It's a lively, upbeat tale in which luck, talent and chance all play a part. Hanks presents the upside of making it in the music business, including the adrenaline rush of hearing one's own song on the radio for the first time, as well as all the hoopla that surrounds those who happen to be in the spotlight at the moment. But he also shows the downside: The creative differences and in-fighting which plagues just about any band ever formed to some degree at one time or another, the personality conflicts and petty jealousies that are apt to surface at any time, and the reality of dealing with bloated egos, adoring fans and rude, insensitive record label executives who could care less about the talent that is putting the coins in their coffers, as long as they're selling records.
For the most part, Hanks keeps it lighthearted and cheerful, which-- along with the original songs (some of which he helped write)-- makes this an entertaining, fun and thoroughly enjoyable movie. He sugar-coats the dark side of it all to a certain extent, which makes the bad things that happen a bit easier to swallow, though it compromises the impact of the events somewhat as they unfold. Then again, he manages to maintain the credibility and integrity of his story, and after all, `this' is the film he wanted to make, and he presents it exactly as intended. Hanks captures a sense of time and place with this film, and also that same sense of reality conveyed by The Beatles' film, `A Hard Day's Night,' intentionally avoiding the more stoic reality of the more recent `Almost Famous.' All three films are fairly true to life, but with varying degrees of honesty. It's a matter of whether to `imply,' as Hanks has done, or to be explicit, as Cameron Crowe chose to do with his film.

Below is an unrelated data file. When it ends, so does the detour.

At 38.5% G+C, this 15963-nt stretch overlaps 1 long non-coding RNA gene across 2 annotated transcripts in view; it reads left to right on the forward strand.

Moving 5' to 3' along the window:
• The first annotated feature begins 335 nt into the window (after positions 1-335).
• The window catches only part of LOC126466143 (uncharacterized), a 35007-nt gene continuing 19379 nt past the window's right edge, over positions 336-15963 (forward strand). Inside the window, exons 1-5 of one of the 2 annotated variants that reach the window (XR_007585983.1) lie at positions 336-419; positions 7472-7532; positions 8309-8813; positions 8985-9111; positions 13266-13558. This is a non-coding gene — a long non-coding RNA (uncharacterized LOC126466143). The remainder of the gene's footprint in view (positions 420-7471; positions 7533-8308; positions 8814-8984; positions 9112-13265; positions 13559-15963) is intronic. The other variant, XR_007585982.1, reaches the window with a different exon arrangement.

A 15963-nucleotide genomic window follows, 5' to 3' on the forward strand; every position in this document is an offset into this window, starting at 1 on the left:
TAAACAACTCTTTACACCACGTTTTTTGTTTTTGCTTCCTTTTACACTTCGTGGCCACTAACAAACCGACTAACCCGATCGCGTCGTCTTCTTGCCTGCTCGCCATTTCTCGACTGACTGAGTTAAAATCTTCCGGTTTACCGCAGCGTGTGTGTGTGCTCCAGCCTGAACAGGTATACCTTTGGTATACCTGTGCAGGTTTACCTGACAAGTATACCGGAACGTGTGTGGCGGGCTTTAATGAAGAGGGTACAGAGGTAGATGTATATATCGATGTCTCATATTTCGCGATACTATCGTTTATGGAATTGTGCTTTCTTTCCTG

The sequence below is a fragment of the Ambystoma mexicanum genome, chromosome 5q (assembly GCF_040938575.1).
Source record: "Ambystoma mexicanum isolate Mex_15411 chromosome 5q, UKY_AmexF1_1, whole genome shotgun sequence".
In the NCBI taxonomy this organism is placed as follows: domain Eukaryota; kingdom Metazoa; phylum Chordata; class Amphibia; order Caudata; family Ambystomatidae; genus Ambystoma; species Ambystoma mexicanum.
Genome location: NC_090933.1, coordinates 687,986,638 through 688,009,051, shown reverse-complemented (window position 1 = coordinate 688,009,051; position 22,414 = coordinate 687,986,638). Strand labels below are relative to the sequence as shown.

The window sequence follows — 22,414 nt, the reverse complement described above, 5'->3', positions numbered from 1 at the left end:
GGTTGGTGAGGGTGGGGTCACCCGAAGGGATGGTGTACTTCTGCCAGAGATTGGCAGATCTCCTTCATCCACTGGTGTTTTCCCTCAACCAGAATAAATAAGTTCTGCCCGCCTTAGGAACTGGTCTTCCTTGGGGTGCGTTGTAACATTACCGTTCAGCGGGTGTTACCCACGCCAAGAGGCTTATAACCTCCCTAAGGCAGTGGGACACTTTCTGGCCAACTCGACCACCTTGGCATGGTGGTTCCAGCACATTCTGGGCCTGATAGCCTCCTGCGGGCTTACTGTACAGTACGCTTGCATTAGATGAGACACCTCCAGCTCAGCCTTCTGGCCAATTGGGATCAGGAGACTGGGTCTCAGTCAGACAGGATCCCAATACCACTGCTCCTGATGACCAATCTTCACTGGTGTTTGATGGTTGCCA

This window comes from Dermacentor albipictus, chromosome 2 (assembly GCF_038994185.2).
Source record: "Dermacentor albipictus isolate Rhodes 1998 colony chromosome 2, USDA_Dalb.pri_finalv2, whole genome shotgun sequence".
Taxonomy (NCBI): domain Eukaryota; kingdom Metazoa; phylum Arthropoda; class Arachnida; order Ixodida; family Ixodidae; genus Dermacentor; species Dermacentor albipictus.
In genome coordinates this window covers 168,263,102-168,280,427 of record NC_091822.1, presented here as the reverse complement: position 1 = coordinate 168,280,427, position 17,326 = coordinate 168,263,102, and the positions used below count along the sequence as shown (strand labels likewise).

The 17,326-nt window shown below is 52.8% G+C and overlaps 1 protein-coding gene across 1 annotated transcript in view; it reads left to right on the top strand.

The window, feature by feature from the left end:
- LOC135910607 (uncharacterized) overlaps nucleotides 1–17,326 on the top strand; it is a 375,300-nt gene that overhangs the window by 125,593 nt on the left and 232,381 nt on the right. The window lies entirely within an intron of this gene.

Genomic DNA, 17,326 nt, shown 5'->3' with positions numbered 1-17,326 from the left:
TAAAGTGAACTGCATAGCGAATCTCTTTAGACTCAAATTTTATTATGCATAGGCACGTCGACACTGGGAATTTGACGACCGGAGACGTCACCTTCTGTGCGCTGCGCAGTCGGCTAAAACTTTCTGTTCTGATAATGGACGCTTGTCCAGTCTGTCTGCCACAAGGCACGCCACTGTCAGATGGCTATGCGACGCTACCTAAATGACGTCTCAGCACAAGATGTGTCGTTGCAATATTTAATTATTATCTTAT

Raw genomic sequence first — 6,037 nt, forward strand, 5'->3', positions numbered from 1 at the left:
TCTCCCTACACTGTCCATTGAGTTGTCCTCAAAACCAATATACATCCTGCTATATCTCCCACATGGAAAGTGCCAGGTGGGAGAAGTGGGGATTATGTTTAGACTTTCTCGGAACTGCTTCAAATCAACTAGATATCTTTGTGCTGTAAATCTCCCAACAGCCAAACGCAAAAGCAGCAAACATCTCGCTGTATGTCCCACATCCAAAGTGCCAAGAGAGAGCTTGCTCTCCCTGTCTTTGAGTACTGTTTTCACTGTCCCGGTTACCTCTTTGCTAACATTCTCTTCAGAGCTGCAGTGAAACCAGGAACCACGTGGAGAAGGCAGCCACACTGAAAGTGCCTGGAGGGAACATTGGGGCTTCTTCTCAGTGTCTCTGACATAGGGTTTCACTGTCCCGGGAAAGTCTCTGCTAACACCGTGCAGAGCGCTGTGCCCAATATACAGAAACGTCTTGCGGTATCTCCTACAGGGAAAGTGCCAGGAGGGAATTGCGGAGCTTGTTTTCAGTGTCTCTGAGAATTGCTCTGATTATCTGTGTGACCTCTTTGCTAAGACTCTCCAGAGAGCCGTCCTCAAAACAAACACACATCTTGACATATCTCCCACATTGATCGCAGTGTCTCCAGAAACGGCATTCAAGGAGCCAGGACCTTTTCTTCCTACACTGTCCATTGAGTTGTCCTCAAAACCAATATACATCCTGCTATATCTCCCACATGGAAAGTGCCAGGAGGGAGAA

With this film Hanks proves that he is equally as adept behind the camera as he is in front of it; he knows exactly where he wants to take his audience and when, and he does it quite successfully. He also extracts some nice performances from his actors, especially Scott, Johnathon Schaech (Jimmy, the lead singer), Steve Zahn (Lenny, on guitar) and Liv Tyler as Faye Dolan, Jimmy's girlfriend, who takes the brunt of the blunt edge of Jimmy's sudden notoriety. Hanks also turns in a notable performance himself, as Mr. White, the representative of one of the labels interested in the Oneders.
The supporting cast includes Ethan Embry (The Bass Player), Charlize Theron (Tina), Obba Babatunde (Lamarr), Giovanni Ribisi (Chad), Chris Ellis (Phil), Alex Rocco (Sol), Bill Cobbs (Del Paxton), Peter Scolari (Tony), Rita Wilson (Marguerite), Chris Isaak (Uncle Bob) and Kevin Pollak (Boss Koss). What `Happy Days' was to television, `That Thing You Do!' is to movies; a film that evokes that perceived sense of innocence of a time when life at least seemed simpler. For the more distance you put between the present and the `Good old days,' the better they get. In reality, they may not have been better, but Hanks preserves that illusion by giving us a picture of the way we'd at least like to think things were. And it's more than a pleasant diversion; this is a feel-good film you'll be able to enjoy time and again, because it takes you to a place you'd like to be-- a place you've been to before at one time or another, in one way or another, if only in your mind. And that Hanks can take you there so readily is not only a credit to his talent, but another fine example of the pure magic of the movies. I rate this one 9/10.